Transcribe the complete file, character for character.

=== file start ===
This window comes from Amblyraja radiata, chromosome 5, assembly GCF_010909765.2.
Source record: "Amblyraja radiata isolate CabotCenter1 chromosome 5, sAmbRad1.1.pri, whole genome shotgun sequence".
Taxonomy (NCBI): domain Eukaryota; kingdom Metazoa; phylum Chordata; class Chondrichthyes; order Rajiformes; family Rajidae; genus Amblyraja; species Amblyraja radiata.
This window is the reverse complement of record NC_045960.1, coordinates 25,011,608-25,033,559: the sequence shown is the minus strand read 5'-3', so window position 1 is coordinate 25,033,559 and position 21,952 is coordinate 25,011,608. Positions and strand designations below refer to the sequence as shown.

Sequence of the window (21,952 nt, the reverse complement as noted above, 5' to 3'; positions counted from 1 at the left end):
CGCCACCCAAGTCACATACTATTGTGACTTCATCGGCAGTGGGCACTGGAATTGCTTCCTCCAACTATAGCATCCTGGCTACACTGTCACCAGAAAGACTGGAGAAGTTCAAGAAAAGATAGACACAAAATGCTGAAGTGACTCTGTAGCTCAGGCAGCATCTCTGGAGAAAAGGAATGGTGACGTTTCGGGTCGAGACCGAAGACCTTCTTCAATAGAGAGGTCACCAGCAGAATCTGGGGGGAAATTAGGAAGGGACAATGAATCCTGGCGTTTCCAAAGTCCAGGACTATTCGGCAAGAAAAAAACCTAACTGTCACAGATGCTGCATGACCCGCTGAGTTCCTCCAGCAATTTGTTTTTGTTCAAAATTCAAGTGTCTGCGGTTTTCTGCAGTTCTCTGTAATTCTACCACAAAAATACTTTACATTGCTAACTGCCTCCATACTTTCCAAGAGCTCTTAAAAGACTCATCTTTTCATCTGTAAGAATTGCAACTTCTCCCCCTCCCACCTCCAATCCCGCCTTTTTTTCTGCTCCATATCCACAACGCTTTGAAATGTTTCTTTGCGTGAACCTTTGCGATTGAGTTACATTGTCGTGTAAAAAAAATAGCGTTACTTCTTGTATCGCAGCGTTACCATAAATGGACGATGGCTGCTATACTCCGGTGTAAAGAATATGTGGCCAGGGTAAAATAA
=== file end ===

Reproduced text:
This window comes from Amblyraja radiata, chromosome 5, assembly GCF_010909765.2.
Source record: "Amblyraja radiata isolate CabotCenter1 chromosome 5, sAmbRad1.1.pri, whole genome shotgun sequence".
Taxonomy (NCBI): domain Eukaryota; kingdom Metazoa; phylum Chordata; class Chondrichthyes; order Rajiformes; family Rajidae; genus Amblyraja; species Amblyraja radiata.
This window is the reverse complement of record NC_045960.1, coordinates 25,011,608-25,033,559: the sequence shown is the minus strand read 5'-3', so window position 1 is coordinate 25,033,559 and position 21,952 is coordinate 25,011,608. Positions and strand designations below refer to the sequence as shown.

Sequence of the window (21,952 nt, the reverse complement as noted above, 5' to 3'; positions counted from 1 at the left end):
CGCCACCCAAGTCACATACTATTGTGACTTCATCGGCAGTGGGCACTGGAATTGCTTCCTCCAACTATAGCATCCTGGCTACACTGTCACCAGAAAGACTGGAGAAGTTCAAGAAAAGATAGACACAAAATGCTGAAGTGACTCTGTAGCTCAGGCAGCATCTCTGGAGAAAAGGAATGGTGACGTTTCGGGTCGAGACCGAAGACCTTCTTCAATAGAGAGGTCACCAGCAGAATCTGGGGGGAAATTAGGAAGGGACAATGAATCCTGGCGTTTCCAAAGTCCAGGACTATTCGGCAAGAAAAAAACCTAACTGTCACAGATGCTGCATGACCCGCTGAGTTCCTCCAGCAATTTGTTTTTGTTCAAAATTCAAGTGTCTGCGGTTTTCTGCAGTTCTCTGTAATTCTACCACAAAAATACTTTACATTGCTAACTGCCTCCATACTTTCCAAGAGCTCTTAAAAGACTCATCTTTTCATCTGTAAGAATTGCAACTTCTCCCCCTCCCACCTCCAATCCCGCCTTTTTTTCTGCTCCATATCCACAACGCTTTGAAATGTTTCTTTGCGTGAACCTTTGCGATTGAGTTACATTGTCGTGTAAAAAAAATAGCGTTACTTCTTGTATCGCAGCGTTACCATAAATGGACGATGGCTGCTATACTCCGGTGTAAAGAATATGTGGCCAGGGTAAAATAA